Wherever screening and sorting is required, rubber stars are in use. The materials conveyed come from a wide variety of sources — for example, recycled material, organic matter from composting, or stony debris. In order to achieve the longest possible service life, they should be made of a material that is optimally suited for the respective area of application. Jäger can rely on a broad base of successful projects and make recommendations based on experience.
Two main material groups have become established for industrial rubber stars: Nitrile rubber (NBR) and thermoplastic elastomers, mostly urethane-based (TPU). Both are characterized by different properties in production and practical use.
Nitrile rubber is a synthetic rubber with a low purchase price and high resistance to water, oils and greases. However, designers have to make slight concessions when it comes to abrasion. Good compounds show excellent values here, but these are higher than those of PU plastics.
Thermoplastic polyurethane is available in two variants: ether-based and ester-based. Both materials have similar characteristics, but differ specifically in terms of mechanical abrasion and their resistance to hydrolysis. Ether-based thermoplastic polyurethane (or ether TPU) is resistant to water and microbes, but has less good mechanical properties in comparison, especially somewhat higher abrasion. For ester-based TPU (or also ester TPU), the behavior is reversed.
Which material is more suitable for the production of stars for screening depends on the project budget, the production volume, the actual requirements and the geometry of the stars.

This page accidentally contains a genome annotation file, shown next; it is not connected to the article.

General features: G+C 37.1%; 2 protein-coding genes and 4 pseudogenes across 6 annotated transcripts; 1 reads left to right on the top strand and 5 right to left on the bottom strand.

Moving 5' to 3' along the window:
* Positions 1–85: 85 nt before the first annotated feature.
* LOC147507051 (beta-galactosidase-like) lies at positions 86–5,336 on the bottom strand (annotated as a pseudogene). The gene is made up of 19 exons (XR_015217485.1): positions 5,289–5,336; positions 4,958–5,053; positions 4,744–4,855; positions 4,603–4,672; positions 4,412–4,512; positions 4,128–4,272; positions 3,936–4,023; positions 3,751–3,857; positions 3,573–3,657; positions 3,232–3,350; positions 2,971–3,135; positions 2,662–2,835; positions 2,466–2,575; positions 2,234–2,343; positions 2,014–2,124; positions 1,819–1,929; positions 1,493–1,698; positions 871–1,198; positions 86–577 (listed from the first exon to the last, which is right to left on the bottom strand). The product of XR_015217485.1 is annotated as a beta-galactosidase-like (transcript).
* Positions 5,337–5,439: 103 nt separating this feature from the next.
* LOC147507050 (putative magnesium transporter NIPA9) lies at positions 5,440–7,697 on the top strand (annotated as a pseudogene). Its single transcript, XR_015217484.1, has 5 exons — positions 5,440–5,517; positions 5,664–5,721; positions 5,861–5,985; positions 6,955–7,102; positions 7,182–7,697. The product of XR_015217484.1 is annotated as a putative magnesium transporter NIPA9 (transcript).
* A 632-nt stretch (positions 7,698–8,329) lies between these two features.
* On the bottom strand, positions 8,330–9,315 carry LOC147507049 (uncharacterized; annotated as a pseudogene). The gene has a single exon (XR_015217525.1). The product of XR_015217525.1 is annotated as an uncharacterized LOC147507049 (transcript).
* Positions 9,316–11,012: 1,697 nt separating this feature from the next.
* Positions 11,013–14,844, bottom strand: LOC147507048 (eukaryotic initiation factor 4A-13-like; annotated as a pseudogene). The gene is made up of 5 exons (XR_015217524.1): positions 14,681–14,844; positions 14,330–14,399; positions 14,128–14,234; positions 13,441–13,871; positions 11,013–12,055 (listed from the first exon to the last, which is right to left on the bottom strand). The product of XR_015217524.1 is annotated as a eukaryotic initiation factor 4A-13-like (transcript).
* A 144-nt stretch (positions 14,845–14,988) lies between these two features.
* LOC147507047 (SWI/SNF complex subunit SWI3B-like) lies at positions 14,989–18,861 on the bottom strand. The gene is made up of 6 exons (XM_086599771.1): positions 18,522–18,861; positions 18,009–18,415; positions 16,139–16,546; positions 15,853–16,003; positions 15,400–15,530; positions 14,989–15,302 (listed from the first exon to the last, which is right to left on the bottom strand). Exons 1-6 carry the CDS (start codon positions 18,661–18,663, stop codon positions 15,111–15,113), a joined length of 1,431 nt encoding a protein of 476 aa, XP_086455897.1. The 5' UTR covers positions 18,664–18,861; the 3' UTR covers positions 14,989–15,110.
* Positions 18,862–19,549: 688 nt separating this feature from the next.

If we look from the calculatory side with regard to the production volume, the following point becomes clear: Vulcanizing molds for NBR components are less expensive than those used for TPU molded parts in the injection molding process. However, the process costs in TPU injection molding are typically lower for plastics above a certain series size (depending on the geometry). For small series, NBR is therefore more suitable because the mold recoups very quickly. For large series, on the other hand, injection-molded TPU is preferable. For the sake of completeness, PU-cast stars should also be mentioned. Here, the mold costs are also low, but the unit costs are higher than for the comparable product made of NBR. The biggest disadvantage here, however, is the long cycle time per product.
The mechanical and chemical properties of the materials also play a major role in material selection, especially hydrolysis resistance. If the feed material is potentially moist (e.g. organic material such as prunings or compost), stars for screening made of NBR or ether TPU are useful. These are less prone to molecular damage when in contact with water and are less susceptible to microbes. For oily feed materials (e.g., seeds), stars for screening made of NBR are well suited, but certain TPU compounds can also be oil-resistant.
However, the specific chemical and mechanical requirements for the star material are often difficult to define. In forestry, for example, the extent to which the feed material is moist or dry depends on the weather, and oils can also leak out if seeds happen to be present.